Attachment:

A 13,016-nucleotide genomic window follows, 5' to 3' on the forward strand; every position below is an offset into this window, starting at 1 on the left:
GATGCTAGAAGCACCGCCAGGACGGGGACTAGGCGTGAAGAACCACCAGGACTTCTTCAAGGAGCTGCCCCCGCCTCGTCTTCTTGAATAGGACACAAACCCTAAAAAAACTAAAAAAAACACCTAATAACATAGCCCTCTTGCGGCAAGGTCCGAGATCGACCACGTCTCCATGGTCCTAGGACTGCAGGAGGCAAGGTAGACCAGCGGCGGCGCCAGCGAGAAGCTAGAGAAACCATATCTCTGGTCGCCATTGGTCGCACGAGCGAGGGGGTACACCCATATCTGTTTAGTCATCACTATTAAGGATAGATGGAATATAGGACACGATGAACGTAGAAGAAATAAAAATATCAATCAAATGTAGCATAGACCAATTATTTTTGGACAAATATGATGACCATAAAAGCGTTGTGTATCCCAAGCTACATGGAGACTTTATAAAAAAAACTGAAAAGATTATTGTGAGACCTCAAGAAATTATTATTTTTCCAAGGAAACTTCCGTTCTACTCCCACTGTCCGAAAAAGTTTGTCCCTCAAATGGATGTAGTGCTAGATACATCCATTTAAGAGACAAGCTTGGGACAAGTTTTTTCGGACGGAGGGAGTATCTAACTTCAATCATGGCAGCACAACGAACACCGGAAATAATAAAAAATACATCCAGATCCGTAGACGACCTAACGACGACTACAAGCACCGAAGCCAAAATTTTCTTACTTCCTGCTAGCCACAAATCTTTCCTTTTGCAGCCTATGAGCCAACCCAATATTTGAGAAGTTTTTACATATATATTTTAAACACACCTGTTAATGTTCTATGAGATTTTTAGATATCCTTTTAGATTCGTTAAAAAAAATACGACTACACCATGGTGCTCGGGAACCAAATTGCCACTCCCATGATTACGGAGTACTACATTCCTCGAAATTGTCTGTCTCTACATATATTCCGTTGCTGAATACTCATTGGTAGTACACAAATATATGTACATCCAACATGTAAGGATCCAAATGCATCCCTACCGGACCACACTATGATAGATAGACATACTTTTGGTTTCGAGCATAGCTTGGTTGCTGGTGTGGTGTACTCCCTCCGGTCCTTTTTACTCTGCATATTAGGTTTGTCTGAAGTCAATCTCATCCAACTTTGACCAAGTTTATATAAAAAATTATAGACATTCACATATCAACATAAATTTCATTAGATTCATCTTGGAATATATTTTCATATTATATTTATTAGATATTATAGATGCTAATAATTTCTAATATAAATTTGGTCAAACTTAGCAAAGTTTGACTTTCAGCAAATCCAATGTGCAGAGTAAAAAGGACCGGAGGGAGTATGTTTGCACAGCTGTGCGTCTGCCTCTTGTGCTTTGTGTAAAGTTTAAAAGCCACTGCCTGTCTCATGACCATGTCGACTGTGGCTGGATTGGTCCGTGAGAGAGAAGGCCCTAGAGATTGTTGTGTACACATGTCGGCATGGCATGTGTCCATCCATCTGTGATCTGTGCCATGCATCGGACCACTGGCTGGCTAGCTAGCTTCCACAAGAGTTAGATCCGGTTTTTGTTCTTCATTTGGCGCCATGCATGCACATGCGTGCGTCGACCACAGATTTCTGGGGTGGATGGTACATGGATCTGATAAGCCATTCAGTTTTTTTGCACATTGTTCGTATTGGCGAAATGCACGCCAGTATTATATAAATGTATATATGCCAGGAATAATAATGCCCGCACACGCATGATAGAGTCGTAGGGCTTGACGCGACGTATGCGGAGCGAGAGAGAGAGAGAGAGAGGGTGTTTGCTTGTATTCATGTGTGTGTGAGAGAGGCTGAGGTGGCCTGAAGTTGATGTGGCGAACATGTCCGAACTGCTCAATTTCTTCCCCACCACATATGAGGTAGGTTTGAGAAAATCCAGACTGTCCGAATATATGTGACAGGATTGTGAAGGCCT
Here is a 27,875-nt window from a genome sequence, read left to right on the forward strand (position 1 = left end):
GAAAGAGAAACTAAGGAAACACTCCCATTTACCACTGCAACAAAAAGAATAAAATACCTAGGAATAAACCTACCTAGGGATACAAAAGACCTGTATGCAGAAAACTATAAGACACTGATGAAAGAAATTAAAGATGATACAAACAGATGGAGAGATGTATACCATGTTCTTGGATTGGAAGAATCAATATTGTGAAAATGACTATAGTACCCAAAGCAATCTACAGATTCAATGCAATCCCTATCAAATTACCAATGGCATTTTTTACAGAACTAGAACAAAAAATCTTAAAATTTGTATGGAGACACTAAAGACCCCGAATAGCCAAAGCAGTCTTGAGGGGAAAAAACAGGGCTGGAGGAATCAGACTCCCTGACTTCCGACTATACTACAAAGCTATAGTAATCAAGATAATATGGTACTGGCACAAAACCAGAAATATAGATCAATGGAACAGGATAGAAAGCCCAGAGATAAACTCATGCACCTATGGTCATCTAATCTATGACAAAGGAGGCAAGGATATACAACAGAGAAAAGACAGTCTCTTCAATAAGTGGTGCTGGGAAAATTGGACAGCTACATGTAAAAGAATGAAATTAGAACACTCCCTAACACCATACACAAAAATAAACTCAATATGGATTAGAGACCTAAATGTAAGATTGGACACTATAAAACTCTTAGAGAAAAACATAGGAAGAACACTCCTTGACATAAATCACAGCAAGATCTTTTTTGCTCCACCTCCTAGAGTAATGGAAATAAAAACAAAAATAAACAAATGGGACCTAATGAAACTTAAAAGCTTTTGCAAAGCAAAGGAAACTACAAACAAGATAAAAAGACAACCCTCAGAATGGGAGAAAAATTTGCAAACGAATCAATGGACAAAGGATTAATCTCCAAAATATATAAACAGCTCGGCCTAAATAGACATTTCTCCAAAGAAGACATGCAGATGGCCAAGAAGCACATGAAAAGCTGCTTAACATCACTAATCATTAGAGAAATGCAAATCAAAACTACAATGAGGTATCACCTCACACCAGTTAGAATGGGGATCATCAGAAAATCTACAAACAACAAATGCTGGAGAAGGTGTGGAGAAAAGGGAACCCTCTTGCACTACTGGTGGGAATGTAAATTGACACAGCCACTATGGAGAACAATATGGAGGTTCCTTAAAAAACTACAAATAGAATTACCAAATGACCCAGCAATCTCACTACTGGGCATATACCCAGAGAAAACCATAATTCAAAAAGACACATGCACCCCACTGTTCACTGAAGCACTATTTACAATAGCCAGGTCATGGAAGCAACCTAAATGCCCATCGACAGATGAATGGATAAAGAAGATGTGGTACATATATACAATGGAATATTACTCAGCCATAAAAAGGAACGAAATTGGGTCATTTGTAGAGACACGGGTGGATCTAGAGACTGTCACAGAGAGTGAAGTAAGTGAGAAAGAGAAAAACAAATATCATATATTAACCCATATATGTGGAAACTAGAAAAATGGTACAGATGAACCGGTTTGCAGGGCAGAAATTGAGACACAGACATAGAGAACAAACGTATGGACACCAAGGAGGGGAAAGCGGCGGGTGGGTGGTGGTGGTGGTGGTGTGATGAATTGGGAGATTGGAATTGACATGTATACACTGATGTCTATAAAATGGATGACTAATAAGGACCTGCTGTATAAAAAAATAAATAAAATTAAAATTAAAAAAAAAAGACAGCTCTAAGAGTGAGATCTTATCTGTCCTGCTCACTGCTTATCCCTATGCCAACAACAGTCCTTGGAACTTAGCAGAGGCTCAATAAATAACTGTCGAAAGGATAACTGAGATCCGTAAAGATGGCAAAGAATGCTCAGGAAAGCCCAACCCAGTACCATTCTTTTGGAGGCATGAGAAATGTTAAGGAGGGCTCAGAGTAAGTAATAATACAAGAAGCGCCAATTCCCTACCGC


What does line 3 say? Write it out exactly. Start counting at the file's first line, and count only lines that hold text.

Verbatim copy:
Here is a 27,875-nt window from a genome sequence, read left to right on the forward strand (position 1 = left end):